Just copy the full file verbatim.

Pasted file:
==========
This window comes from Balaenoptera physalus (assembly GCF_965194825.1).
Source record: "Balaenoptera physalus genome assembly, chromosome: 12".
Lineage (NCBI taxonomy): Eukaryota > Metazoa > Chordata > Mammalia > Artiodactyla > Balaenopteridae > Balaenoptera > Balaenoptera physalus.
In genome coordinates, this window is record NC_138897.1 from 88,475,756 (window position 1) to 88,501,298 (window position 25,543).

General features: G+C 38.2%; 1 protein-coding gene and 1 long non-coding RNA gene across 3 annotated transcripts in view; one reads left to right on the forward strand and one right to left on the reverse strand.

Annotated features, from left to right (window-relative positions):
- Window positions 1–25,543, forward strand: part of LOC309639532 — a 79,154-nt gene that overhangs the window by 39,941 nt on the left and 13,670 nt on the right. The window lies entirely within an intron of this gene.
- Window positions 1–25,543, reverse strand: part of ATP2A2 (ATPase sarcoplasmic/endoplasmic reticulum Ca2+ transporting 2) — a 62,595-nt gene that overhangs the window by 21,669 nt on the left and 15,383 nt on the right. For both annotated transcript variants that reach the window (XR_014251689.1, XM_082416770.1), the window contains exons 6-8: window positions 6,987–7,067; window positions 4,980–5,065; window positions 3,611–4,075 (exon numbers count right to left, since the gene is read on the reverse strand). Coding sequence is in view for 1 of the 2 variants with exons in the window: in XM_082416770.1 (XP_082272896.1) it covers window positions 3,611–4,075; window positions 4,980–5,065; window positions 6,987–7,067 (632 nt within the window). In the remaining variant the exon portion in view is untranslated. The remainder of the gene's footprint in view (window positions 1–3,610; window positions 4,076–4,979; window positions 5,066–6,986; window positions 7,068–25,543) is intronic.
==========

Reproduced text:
This window comes from Balaenoptera physalus (assembly GCF_965194825.1).
Source record: "Balaenoptera physalus genome assembly, chromosome: 12".
Lineage (NCBI taxonomy): Eukaryota > Metazoa > Chordata > Mammalia > Artiodactyla > Balaenopteridae > Balaenoptera > Balaenoptera physalus.
In genome coordinates, this window is record NC_138897.1 from 88,475,756 (window position 1) to 88,501,298 (window position 25,543).

General features: G+C 38.2%; 1 protein-coding gene and 1 long non-coding RNA gene across 3 annotated transcripts in view; one reads left to right on the forward strand and one right to left on the reverse strand.

Annotated features, from left to right (window-relative positions):
- Window positions 1–25,543, forward strand: part of LOC309639532 — a 79,154-nt gene that overhangs the window by 39,941 nt on the left and 13,670 nt on the right. The window lies entirely within an intron of this gene.
- Window positions 1–25,543, reverse strand: part of ATP2A2 (ATPase sarcoplasmic/endoplasmic reticulum Ca2+ transporting 2) — a 62,595-nt gene that overhangs the window by 21,669 nt on the left and 15,383 nt on the right. For both annotated transcript variants that reach the window (XR_014251689.1, XM_082416770.1), the window contains exons 6-8: window positions 6,987–7,067; window positions 4,980–5,065; window positions 3,611–4,075 (exon numbers count right to left, since the gene is read on the reverse strand). Coding sequence is in view for 1 of the 2 variants with exons in the window: in XM_082416770.1 (XP_082272896.1) it covers window positions 3,611–4,075; window positions 4,980–5,065; window positions 6,987–7,067 (632 nt within the window). In the remaining variant the exon portion in view is untranslated. The remainder of the gene's footprint in view (window positions 1–3,610; window positions 4,076–4,979; window positions 5,066–6,986; window positions 7,068–25,543) is intronic.